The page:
NEW YORK (AP) — Americans spent briskly in October before Superstorm Sandy hit the Northeast, but the question is whether they're still willing to get an iPhone for Christmas if they plunked down hundreds on a generator for Sandy?
The storm, which hit at the East Coast at the tail-end of October, did not appear to negatively impact sales during the month: Twenty-one retailers from club operator Costco to department store Macy's reported that sales during the month were up 5 percent from the previous month, according to the International Council of Shopping Centers, beating the trade group's estimate growth of 3.5 percent to 4.5 percent.
Still, analysts worry that the strong sales in October could spell trouble for the upcoming holiday shopping season in November and December, a time when many retailers make up to 40 percent of their annual revenue. They fear that many Americans who bought generators, bottled water and other emergency and cleanup supplies before and after the storm will be less inclined to spend over the holidays.
Michael P. Niemira, chief economist at the international shopping center trade group, said the sales reports give reason to be optimistic, however, there still are "considerable uncertainties."
"We'll see any negative impact from Sandy in coming weeks," he said.
At a time when retailers are dealing with a slow economic recovery and uncertainties related to who the next president will be, Superstorm Sandy is just added to the list of challenges they face. Few retailers offered details Thursday on how their sales were affected by Superstorm Sandy, which hit landfall on Oct. 27 and disrupted business activity from North Carolina to Maine with many retailers closing stores due to power outages, flooding and other issues related to the storm.
So far, the effects of the storm are expected to be a wash. Home improvement chains, drugstores and food stores were expected to benefit as shoppers stocked up before and after the storm, while sales at department stores, clothing retailers and others that sell discretionary items were likely hurt by Sandy. But with stores just starting to reopen, analysts expect the full effects of the storm to spill over into the first week of November.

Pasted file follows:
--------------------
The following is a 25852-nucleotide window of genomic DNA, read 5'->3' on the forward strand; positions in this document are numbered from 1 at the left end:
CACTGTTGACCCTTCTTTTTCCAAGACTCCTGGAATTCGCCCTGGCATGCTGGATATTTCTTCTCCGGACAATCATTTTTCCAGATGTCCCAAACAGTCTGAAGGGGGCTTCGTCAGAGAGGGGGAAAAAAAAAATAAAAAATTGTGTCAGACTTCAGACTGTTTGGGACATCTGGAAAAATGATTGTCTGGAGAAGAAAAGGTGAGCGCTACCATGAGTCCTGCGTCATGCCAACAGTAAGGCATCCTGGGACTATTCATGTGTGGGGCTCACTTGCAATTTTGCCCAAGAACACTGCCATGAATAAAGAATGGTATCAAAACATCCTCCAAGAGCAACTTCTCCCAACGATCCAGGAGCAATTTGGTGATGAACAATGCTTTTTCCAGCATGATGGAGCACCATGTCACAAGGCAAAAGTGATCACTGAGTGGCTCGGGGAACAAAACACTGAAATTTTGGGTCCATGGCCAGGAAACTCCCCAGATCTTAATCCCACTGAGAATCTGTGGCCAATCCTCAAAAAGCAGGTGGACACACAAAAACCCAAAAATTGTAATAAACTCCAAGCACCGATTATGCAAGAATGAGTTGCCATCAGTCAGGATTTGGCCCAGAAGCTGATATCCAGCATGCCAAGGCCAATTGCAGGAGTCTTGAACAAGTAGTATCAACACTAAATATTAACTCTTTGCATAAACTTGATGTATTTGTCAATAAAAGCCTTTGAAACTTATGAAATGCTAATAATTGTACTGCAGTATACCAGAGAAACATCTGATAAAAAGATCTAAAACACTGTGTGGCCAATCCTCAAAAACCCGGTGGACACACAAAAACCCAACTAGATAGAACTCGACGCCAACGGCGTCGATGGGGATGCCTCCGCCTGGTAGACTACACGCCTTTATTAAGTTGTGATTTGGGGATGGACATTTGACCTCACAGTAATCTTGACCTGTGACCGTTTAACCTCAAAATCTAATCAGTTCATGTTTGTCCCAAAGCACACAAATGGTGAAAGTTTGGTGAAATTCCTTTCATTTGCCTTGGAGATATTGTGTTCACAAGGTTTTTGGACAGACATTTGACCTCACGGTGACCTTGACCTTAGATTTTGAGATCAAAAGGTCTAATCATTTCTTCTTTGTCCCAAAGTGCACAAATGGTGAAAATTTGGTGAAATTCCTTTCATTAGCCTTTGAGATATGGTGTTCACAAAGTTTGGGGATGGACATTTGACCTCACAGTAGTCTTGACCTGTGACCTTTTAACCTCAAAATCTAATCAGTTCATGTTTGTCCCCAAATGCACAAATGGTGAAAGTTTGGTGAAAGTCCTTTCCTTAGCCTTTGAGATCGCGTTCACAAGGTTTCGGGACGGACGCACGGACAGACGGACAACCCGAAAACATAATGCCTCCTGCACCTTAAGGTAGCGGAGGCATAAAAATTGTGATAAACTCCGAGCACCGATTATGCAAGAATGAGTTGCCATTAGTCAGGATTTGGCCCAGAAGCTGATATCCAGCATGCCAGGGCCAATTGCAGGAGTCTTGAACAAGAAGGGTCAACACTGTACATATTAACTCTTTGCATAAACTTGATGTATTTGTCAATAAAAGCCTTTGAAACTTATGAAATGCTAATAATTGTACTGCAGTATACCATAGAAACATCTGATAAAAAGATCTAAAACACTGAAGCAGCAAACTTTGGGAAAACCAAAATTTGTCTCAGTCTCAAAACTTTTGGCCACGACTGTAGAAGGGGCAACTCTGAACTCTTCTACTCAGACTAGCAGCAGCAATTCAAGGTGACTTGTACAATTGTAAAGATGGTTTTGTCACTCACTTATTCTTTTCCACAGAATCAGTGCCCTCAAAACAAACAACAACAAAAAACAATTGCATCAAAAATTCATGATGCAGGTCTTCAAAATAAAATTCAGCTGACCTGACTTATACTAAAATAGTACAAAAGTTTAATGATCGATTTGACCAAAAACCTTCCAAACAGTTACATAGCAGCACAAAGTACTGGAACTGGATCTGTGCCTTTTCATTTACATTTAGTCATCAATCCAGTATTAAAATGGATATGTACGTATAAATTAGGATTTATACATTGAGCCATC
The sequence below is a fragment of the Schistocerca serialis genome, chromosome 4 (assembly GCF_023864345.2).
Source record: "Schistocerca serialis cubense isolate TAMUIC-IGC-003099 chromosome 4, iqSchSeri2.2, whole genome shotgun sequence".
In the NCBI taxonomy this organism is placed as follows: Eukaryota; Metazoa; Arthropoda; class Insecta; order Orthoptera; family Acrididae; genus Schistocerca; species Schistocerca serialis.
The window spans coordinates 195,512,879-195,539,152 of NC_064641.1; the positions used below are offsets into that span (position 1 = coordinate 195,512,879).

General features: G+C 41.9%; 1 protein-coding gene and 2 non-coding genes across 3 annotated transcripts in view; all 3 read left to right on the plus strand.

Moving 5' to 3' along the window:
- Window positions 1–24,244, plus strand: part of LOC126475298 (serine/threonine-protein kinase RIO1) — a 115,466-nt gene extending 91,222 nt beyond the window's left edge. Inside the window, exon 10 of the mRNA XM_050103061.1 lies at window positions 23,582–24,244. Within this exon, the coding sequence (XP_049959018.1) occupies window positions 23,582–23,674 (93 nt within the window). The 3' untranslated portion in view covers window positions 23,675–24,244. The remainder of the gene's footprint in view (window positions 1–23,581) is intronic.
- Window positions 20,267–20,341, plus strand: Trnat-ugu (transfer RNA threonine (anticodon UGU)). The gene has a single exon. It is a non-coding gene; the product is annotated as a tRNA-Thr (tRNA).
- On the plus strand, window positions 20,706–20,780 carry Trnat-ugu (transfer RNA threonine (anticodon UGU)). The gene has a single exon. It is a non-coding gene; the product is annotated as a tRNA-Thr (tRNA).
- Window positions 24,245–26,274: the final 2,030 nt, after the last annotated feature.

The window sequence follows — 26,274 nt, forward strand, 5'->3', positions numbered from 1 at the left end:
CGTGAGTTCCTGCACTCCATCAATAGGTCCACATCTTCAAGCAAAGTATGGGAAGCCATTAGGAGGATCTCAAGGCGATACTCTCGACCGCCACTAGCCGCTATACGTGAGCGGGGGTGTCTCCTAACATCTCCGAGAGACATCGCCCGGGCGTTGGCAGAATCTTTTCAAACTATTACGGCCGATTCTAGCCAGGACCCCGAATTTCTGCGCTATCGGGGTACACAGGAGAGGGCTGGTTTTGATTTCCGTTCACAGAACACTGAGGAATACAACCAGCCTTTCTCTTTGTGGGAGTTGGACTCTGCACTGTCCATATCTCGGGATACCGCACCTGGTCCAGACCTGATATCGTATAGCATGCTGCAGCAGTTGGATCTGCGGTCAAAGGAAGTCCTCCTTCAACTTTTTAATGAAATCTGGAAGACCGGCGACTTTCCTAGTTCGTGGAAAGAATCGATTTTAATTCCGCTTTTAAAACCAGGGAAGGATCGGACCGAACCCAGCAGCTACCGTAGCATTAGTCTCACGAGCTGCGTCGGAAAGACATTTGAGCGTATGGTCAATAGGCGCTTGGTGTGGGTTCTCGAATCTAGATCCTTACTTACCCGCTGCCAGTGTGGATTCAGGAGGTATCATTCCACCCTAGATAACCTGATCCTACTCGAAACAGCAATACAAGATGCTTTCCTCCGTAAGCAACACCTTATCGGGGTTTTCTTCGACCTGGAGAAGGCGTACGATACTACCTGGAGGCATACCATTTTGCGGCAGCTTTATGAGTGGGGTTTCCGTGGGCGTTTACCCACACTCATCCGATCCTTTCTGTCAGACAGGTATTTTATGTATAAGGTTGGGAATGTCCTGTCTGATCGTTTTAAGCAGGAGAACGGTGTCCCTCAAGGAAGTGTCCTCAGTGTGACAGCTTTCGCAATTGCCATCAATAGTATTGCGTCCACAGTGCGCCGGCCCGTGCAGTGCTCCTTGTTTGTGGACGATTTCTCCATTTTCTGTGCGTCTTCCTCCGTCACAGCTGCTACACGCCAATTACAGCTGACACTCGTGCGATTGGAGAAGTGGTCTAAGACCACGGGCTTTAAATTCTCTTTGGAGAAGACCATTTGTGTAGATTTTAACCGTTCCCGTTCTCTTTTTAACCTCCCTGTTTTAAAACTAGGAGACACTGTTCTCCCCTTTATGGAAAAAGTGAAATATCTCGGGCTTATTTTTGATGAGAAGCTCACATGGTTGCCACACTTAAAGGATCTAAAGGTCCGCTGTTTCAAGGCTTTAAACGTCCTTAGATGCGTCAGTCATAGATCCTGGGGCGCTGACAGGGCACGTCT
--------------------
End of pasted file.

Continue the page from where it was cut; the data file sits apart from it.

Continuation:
Adding to that, it is not known how the storm affected many stores. Only a handful of retailers representing about 13 percent of the $2.4 trillion U.S. retail industry report monthly revenue results, which are based on the key figure of revenue at stores opened at least a year. And the list excludes home improvement chains like Home Depot, the world's biggest retailer Wal-Mart Stores Inc., and others that might have been impacted by the storm.
Home Depot, based in Atlanta, would not discuss sales figures on Thursday, but said its stores have been busy, as one would expect. About 44 of Home Depot's 2,200 stores were closed on Monday when the storm approached, but by the next morning most had reopened. By Thursday, only two locations in New York City remained closed.
"From a few days before the storm until now we're moving in trucks all the time with products to make sure that stores stay replenished," said spokeswoman Paula Drake.
Officials at Macy's, a New York-based chain that generates 8 percent of its annual revenue from its New York City stores, said Thursday that they're hopeful that the retailer will recoup some or most of its lost sales from the storm during the remainder of the fourth quarter. More than 200 Macy's and Bloomingdale's stores were closed for some period of time, ranging from a few days to multiple days as a result of the storm.
The retailer said sales increased 4.1 percent in October, up from the 2.9 percent increase analysts had expected. And Macy's raised its guidance for revenue at stores opened at least a year for the second half to 4.0 percent, up from the original estimate of 3.7 percent.
"Business was strong in October," said Terry J. Lundgren, chairman, president and chief executive officer of Macy's in a statement. "We are feeling confident about our prospects for the upcoming holiday season … despite the interruption caused by Hurricane Sandy in the first few days of the fourth quarter."